At this rate, the play will be over before lunch. The Thanes of and Angus enter with the news that the Thane of Cawdor has sided with Norway. Ross leaves to deliver the news to Macbeth. The promotion seems to support the prophecy. Her violent, blistering soliloquies in Act 1, scenes 5 and 7, testify to her strength of will, which completely eclipses that of her husband.
They're fine with taking a chance on eternal damnation. The captain also sees Lady Luck with him. But Hecate mocks him and the witches vanish. He has just arrived from Scotland, and tells Macduff that his wife and children are well. Macbeth admits his fear of failure and his wife says, if we fail so be it, but show back bone! Macbeth is astonished by her cruelty but resigns to follow through with her plans. Just as their words are confusing, it is unclear as to whether the witches merely predict or actually effect the future. Lady Macbeth enters and berates her husband when he tells her he no longer wants to go through with the murder.
Macbeth Act 1 contains seven scenes. Enter Duncan, Malcolm, Donalbain, lennox with their attendants meeting with a bloody Sergent. He faces the fact that there is no reason to kill the king other than his own ambition, which he realizes is an unreliable guide. Banquo is murdered, but Fleance escapes. A key component in this first act is the development of the characters of Macbeth and Lady Macbeth. Banquo and Macbeth discuss this strange occurrence but they are interrupted by the arrival of Ross and Angus. The discussion between the witches here is quite revealing about their characters.
The murderers kill Banquo, who dies urging his son to flee and to avenge his death. So much for the phony king of Scotland. Banquo says he will, of course, do whatever Macbeth asks. Act 1, Scene 4 Duncan demands to know whether the former Thane of Cawdor has been executed. Enter Lady Macbeth Duncan thanks Lady Macbeth for her hospitality and welcome and Lady Macbeth welcomes him in.
The corruption of nature is a theme that surfaces and resurfaces in the same act. The king literally owes him more than he can ever repay. Act 2, Scene 2 Lady Macbeth waits fitfully for Macbeth to return from killing Duncan. Macbeth implores the witches to explain what they meant by calling him thane of Cawdor, but they vanish into thin air. GradeSaver, 23 June 2008 Web.
Their lives are pretty bad anyway. Ross tells Macbeth that the king has made him thane of Cawdor, as the former thane is to be executed for treason. The captain tells them of the state of the battle against the invading Norwegians and the Scottish rebels Macdonald and the Thane of Cawdor. Continuing to gaze upon the dagger, he thinks he sees blood on the blade, then abruptly decides that the vision is just a manifestation of his unease over killing Duncan. He muses on the subject of Banquo, reflecting that his old friend is the only man in Scotland whom he fears.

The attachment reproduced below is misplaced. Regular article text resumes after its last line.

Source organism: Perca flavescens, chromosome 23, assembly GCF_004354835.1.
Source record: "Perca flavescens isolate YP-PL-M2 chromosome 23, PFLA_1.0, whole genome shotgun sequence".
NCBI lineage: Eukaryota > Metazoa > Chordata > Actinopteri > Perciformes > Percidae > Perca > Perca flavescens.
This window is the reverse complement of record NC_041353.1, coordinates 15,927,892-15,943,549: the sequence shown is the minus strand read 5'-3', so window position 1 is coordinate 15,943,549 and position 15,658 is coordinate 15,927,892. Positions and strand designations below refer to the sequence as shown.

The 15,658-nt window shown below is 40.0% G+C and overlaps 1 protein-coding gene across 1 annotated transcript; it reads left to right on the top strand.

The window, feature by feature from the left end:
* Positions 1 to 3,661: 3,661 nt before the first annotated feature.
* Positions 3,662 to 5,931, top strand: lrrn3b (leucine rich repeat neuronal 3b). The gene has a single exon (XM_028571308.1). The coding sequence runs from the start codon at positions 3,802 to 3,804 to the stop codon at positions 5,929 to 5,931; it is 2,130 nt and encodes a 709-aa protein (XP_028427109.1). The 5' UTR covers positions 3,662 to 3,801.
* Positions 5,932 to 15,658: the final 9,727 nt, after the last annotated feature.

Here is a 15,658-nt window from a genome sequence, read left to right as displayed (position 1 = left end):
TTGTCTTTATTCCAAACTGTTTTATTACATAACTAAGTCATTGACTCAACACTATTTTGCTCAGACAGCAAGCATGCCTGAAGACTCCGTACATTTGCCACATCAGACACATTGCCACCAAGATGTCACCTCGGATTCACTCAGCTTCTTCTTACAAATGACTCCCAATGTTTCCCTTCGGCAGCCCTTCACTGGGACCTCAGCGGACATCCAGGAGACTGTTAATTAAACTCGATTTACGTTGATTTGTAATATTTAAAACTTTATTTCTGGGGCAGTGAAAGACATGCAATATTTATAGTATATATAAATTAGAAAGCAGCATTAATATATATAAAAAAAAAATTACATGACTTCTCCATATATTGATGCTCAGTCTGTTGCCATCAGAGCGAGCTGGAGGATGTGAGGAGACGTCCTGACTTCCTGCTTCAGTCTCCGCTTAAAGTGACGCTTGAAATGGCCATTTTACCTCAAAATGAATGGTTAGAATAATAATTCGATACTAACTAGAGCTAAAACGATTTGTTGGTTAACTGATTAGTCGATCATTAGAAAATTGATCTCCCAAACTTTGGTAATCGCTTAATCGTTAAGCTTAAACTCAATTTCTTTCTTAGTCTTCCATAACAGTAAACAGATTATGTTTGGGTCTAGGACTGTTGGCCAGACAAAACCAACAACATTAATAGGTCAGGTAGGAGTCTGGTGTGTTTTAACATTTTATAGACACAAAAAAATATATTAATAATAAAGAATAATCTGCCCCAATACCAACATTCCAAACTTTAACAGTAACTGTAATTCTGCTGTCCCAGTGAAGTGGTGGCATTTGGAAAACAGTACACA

He tells them to go see for themselves and calls to the servants to ring the alarm bell. The next thing we know, a guy named Ross shows up to say that, since the old Thane of Cawdor turned out to be a traitor and is about to have his head lopped off and displayed on a pike, Macbeth gets to take his place as Thane of Cawdor. This is how Lady Macbeth responded:. Macbeth is, of course, puzzled by this, not knowing why they would greet him by another man's title. The development of these characters, as well as the concepts of masculinity and femininity, will be further developed throughout the play. If the first prophecy came true, Banquo thinks, feeling the stirring of ambition, why not the second? The third says, their meet will happen before the sunset. Encouraged by his wife, Macbeth kills the king, becomes the new king, and kills more people out of paranoia.
Unlike other Shakespearean villains like Iago or , Macbeth is not entirely committed to his evil actions. Malcolm declares peace and goes to Scone to be crowned king. Macbeth's wife, Lady Macbeth, has received a letter from her husband, detailing his encounter with the witches. The intentional ambiguity of terms is what we see in the prophesies of the Weird Sisters. Duncan thanks the two generals profusely for their heroism in the battle, and they profess their loyalty and gratitude toward Duncan.
The witches also declare that Macbeth will be king one day. At this point, Lady Macbeth feigns shock and faints. Macbeth is named king and things are gravy. This is some clear foreshadowing, or a hint of what is to come, because it shows how Duncan is overly trusting. However, the witches then hail him as Thane of Cawdor. At this time, Duncan publically declares Malcolm to be his heir. Scene 4 enter Duncan Malcolm Donalbain, Lennox, Duncan and attendants The king asks if Cawdor has been executed.